Equally important in the shaping of the attitudes and perceptions of the early Jewish settlers towards Palestine’s Arabs was the simple fact of their being “European” at the height of European imperialism. They took for granted that they represented a culture superior to that of the Middle East. Especially relevant in this regard was that the movement was inspired by Jewish intellectuals, individuals who strongly affiliated with European culture and had initially put their faith in the prospect of assimilation, and who, in spite of ultimately being rejected by Europe, now “clung to their European identity as a point of reference and as… a favorable factor in their new and challenging environment.” (p. 93). In line with conventional European imperial thought, the early Jewish settlers maintained that they were “bringing the blessings of modernity to an unenlightened population,” (p. 89) much as present-day Israelis continue to claim that they represent superior “Western” values vis-à-vis Palestinian Arabs, whom they still frequently characterize as semi-barbaric. Related to this was the early Jewish settlers’ insistence (and Israel’s continued insistence) that “strength” was the only basis for dealing with their Arab neighbors, deeming the latter to have no understanding of such “abstract values” as justice, and that relying on them could only be perceived as a sign of weakness. The necessity of the use of force when dealing with Arabs very quickly became a central theme in the new Jewish Yishuv, long before full-fledged military forces of any kind were established (p. 141).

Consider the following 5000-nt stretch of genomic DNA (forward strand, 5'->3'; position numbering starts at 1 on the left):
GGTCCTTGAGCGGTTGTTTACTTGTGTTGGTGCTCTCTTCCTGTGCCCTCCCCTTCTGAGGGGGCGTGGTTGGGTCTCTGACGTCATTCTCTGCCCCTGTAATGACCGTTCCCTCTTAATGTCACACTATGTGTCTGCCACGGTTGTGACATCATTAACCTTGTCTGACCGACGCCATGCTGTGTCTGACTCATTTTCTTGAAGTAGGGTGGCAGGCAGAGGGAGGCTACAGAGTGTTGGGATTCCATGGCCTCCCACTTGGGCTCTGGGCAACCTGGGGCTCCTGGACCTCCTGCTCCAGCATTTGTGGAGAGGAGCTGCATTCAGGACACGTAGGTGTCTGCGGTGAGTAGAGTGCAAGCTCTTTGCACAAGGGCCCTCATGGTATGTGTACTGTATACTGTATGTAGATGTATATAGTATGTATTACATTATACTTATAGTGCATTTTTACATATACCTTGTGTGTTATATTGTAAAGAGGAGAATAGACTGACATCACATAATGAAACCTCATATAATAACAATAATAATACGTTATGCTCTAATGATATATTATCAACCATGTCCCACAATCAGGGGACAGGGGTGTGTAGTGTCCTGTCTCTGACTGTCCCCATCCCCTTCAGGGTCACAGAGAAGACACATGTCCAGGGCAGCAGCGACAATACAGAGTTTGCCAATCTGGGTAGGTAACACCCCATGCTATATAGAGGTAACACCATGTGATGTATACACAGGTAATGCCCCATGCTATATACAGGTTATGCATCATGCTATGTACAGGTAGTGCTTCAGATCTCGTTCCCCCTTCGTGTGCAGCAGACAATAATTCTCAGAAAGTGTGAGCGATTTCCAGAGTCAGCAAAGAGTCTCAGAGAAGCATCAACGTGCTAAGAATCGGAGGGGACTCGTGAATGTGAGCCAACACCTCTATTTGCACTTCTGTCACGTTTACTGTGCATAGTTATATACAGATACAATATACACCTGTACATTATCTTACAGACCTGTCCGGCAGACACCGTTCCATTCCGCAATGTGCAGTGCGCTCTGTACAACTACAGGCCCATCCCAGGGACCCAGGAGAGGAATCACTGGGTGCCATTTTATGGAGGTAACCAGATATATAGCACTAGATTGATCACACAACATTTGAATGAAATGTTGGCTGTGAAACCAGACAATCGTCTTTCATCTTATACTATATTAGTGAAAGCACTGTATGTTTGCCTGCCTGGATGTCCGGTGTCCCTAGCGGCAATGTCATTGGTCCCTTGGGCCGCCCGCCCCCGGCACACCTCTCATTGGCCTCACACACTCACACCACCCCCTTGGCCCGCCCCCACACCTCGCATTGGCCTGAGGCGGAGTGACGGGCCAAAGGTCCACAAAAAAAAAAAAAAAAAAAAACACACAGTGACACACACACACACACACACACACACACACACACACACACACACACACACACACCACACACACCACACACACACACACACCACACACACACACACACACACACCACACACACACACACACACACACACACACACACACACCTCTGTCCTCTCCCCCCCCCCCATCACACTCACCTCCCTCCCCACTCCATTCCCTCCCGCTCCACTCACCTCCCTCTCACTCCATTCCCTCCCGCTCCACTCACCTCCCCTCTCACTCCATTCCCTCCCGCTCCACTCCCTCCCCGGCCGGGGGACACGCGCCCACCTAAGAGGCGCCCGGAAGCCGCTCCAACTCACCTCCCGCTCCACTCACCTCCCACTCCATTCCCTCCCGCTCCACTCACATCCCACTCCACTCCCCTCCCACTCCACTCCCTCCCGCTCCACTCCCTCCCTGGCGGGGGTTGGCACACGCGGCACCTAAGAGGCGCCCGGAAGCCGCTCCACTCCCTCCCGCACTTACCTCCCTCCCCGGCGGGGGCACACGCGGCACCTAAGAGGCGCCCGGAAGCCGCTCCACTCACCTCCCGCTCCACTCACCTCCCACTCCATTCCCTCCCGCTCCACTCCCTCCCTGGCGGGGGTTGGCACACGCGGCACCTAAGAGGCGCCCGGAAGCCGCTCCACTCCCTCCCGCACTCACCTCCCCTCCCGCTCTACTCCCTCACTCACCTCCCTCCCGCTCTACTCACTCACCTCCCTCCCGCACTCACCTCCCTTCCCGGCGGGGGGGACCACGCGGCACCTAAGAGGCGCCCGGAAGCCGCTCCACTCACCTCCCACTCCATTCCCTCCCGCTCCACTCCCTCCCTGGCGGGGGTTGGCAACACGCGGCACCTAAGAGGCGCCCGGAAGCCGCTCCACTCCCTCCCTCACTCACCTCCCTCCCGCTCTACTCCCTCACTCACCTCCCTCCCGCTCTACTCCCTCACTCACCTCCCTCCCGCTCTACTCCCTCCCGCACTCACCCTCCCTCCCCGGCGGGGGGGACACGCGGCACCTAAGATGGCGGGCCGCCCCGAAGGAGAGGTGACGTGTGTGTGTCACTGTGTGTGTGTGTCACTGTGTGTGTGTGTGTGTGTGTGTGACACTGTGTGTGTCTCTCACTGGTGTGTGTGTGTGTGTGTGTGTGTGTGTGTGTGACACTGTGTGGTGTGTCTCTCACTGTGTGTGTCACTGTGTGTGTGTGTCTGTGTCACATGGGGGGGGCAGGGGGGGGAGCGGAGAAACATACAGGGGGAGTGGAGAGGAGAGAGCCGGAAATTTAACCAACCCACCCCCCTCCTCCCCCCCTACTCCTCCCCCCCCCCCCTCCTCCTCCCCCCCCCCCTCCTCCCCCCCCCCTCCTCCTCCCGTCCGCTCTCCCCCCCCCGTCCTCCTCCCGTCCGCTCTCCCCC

Ultimately then, the book is about the early Jewish settlers and the manner of their engagement with Palestine’s Arabs, largely as understood from the perspective of the former. While the book does eventually come around in the final chapter to discussing political and ideological developments as pertained to the latter, it is primarily for the purpose of better understanding changes in Zionist thought during the Second Aliyah regarding the nature and extent of Arab resistance. After making allowance then for the fact that the book represents a particular perspective, it works quite nicely, and if its account of the Arab perspective on Jewish-Arab relations during the period of early Jewish settlement is not nearly as fleshed out, neither is it ignored. In any event, there is no shortage of books providing the Arab side of the story, often, it should be noted, in a manner not fully representative of the Jewish/Zionist perspective. Certainly a single volume telling the story from the perspectives of both in equal measure would be welcome, but this is not that book, however much the title might suggest otherwise.